Friday, September 7, 2012

New Womack

Bobby Womack. The Bravest Man in the Universe.
XL Recordings, 2012. Bobby Womack:  or

Debuting in June of this year, Bobby Womack’s The Bravest Man in the Universe is not only his newest album, but his first album of original work since 1996’s “Resurrection” and the cover art lets you know that this is no ordinary album. A hand with a twisted, broken-looking thumb resting on the top (yes, top, I said it looked broken) of the hand, and the fingernails are painted black and white. That visual is a great metaphor for the songs contained within- crossing boundaries, defying categorization, and beautiful in its strength after adversity. If you don’t know Womack, he was born in Cleveland in 1944 to African American Baptist parents, middle child in a sea of sons. Coming from that to the Rock and Roll Hall of Fame is just the beginning of his bravery. Womack’s dealt with the death of two children, a career over-shadowed by his wife’s dead husband, and drug addiction, and brings that experience to his tunes.


The album is often grouped in “R&B,” but it definitely resides on the edgier side of that genre, with a feeling that harkens to Maxi Jazz and Faithless. Womack’s torn voice lays over crisp, clean beats for a striking juxtaposition that belies his personal strength. Womack has consistently been listed as an R&B artist, but he’s worked with musicians from Janis Joplin to Sam Cooke, Sly and the Family Stone to Aretha Franklin. This album shows that diversity well, while still staying mostly cohesive.

While this is no doubt a solo album given Womack’s unifying voice through the multitude of sounds in this album, the guest appearances add variety and flavor, and the producers truly play the role of artist. It starts off with a gorgeously brief opening of Womack’s gravelly voice over The Demon Strings, stating the full title of the album, “The bravest man in the universe is the one who has forgiven first.” The Demon Strings performs in “The Bravest Man in the Universe,“ “If There Wasn’t Something There," and "Dayglo Reflection;" indiepop singer/songwriter Lana Del Rey performs on "Dayglo Reflection;" a number of other artists listed in under Personnel lend their voices to this piece of work that, like a piece of fine chocolate, takes time to appreciate, and only offers you the full experience if you wait and enjoy it a few times in different situations. From experience I can tell you that this is a great album to listen to with friends, a bottle of wine, and some quality food of your choice.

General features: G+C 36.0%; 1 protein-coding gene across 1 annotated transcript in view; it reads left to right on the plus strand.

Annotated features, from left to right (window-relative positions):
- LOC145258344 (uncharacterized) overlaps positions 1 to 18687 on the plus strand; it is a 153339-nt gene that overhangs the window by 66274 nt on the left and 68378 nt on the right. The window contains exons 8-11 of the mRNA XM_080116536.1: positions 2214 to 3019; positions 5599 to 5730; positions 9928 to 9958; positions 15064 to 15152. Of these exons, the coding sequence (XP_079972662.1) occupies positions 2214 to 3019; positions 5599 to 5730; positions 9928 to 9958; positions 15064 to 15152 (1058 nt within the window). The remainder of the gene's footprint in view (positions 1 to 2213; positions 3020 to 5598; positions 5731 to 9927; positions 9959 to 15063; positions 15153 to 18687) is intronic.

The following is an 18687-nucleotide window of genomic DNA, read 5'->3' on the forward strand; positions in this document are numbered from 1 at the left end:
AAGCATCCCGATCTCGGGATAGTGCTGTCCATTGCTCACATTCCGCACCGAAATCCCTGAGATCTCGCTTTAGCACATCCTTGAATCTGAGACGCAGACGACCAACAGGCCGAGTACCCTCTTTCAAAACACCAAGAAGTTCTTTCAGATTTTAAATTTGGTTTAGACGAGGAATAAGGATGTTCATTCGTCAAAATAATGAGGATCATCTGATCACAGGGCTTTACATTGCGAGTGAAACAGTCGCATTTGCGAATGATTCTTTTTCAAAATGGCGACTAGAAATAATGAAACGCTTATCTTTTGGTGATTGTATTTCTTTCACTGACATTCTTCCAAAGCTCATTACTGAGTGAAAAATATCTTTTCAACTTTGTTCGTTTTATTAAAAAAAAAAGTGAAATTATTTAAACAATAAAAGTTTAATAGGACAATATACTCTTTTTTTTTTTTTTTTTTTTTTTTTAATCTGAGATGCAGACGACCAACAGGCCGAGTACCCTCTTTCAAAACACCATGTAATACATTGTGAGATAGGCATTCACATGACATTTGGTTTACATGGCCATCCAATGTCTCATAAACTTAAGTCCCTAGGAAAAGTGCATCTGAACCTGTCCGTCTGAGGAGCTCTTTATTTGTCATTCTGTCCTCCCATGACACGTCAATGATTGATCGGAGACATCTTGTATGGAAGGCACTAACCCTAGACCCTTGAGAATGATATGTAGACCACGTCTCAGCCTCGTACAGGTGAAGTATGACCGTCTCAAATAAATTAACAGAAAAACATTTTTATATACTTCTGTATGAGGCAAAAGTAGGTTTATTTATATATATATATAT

Many of the tracks are R&B feeling, with some hip-hop overtones, especially in the use of samples in many of the songs, but the ending definitely has an upbeat feel the would make a smash dance track if sped up slightly. As it is, "Jubilee" is bouncy and fun with some “Max’s wild rumpus” sounds, but slightly too slow to do much heavy moving to. The practice of sampling in "Dayglo Reflection" is very interesting in that the sample is from Sam Cooke’s “Soul.” Knowing the history of Sam Cooke and Bobby Womack, and that history’s impact on Womack’s career, this sample is not just acoustically well-done, but meaningful in the concept of the album- strength, bravery, and forgiveness. Gil Scott-Heron’s introduction to "Stupid Introlude" is poignant and moving, and "Stupid" is an ironic piece of social commentary condemning the church, considering Womack’s status as a preacher’s son. Some have called this track one of the weaker tracks, and while that may be the case, it simply makes Stupid a diamond in the rough, instead of a perfect princess cut, while it is still stylistically solid. The gestalt of this album is a wonderfully telling representation of true bravery- being able to lead, have the “vision,” and execute it while still acknowledging the tremendous contributions of others.

Personnel: Bobby Womack (Vocals and guitar), Richard Russell (Drum programming and effects), Steve Honest (Drum programming on If There Wasn’t Something There), Chris Storr (Trumpet on Love in Gonna Lift You Up), Jessie Ware (Backing vocals on Love is Gonna Lift You Up), Emma Muchando (Vocals on If There Wasn’t Something There), Lana Del Rey (Guest vocals), Gil Scott-Heron (Guest vocals), Fatoumata Diawara (Guest vocals), Richard Russell (Producer), and Damon Albarn (Producer). The Demon Strings Personnel- Izzi Dunn (Cello), Stella Page (Viola), Rory McFarlane (Double bass), Alice Pratley (Violin), Oli Langford (Violin), Nina Foster (Violin), and Antonia Pagulatos (Violin).
Tracks: The Bravest Man in the Universe, Please Forgive My Heart, Deep River, Dayglo Reflection, Whatever Happened to the Times, Stupid Introlude, Stupid, If There Wasn't Something There, Love is Gonna Lift You up, Nothin' Can Save Ya (featuring Fatoumata Diawara), Jubilee (Don't Let Nobody turn You Around)

Lisa Regula Meyer

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